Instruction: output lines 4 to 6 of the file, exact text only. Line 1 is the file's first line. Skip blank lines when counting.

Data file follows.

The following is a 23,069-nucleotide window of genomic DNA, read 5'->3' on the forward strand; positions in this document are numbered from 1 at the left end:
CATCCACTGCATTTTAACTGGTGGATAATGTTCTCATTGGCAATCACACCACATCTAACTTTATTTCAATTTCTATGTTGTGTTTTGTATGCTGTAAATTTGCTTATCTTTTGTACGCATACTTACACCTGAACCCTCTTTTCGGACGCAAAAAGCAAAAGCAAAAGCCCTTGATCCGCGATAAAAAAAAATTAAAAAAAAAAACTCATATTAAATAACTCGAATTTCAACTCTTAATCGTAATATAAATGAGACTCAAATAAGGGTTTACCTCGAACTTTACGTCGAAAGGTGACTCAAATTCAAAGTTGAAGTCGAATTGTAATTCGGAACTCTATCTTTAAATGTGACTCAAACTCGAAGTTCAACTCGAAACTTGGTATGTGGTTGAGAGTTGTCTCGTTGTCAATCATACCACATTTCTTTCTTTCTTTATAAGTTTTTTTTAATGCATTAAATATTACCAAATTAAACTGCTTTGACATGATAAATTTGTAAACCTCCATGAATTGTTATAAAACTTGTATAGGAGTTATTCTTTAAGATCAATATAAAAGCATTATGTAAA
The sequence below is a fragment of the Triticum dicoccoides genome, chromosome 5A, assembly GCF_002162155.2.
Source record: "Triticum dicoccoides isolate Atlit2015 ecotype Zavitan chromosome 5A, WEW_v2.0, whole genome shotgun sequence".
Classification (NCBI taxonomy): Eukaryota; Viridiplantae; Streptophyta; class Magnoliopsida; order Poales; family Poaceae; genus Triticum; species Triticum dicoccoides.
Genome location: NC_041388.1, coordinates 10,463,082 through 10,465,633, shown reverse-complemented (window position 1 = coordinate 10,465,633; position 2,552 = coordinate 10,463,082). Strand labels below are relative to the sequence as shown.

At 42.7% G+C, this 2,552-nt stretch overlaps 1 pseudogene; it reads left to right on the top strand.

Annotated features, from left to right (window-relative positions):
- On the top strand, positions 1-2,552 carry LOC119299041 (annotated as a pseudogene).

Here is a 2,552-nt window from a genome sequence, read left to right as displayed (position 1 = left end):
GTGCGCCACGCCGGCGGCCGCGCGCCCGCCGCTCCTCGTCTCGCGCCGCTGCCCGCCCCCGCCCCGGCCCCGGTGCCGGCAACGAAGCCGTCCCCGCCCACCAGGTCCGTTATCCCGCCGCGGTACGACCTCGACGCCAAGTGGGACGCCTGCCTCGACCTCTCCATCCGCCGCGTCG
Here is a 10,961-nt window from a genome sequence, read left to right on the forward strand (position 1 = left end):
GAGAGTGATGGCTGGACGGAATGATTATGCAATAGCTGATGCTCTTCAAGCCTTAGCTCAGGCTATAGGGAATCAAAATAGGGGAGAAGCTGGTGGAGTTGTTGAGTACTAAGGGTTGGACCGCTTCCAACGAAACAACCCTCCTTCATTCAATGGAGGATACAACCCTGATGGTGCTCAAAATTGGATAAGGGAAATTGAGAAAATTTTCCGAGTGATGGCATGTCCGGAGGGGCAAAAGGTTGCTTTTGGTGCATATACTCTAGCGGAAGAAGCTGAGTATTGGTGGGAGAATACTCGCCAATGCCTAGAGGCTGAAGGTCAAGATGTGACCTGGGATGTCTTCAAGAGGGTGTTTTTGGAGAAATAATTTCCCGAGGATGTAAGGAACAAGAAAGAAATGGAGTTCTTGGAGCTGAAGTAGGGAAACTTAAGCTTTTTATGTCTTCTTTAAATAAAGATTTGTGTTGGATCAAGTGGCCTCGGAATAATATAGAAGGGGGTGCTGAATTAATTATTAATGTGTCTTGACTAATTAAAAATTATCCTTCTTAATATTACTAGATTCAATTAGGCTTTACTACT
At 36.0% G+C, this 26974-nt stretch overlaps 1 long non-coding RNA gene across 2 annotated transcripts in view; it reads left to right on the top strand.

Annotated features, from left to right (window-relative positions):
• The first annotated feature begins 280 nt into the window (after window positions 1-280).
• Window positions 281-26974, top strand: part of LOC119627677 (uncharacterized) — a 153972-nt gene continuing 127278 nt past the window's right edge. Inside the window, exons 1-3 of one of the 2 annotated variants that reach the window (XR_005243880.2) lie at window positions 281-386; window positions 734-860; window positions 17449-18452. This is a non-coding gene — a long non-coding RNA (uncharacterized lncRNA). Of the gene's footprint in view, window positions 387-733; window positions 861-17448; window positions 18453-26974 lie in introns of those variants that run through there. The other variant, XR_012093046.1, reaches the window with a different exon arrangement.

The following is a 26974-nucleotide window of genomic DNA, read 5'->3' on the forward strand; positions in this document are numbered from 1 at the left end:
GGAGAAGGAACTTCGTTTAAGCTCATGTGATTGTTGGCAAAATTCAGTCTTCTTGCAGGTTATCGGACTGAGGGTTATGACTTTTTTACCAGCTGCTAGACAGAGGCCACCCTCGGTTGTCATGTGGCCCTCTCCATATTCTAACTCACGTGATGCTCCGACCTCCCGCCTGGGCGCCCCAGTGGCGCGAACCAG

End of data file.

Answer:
Source record: "Triticum dicoccoides isolate Atlit2015 ecotype Zavitan chromosome 5A, WEW_v2.0, whole genome shotgun sequence".
Classification (NCBI taxonomy): Eukaryota; Viridiplantae; Streptophyta; class Magnoliopsida; order Poales; family Poaceae; genus Triticum; species Triticum dicoccoides.
Genome location: NC_041388.1, coordinates 10,463,082 through 10,465,633, shown reverse-complemented (window position 1 = coordinate 10,465,633; position 2,552 = coordinate 10,463,082). Strand labels below are relative to the sequence as shown.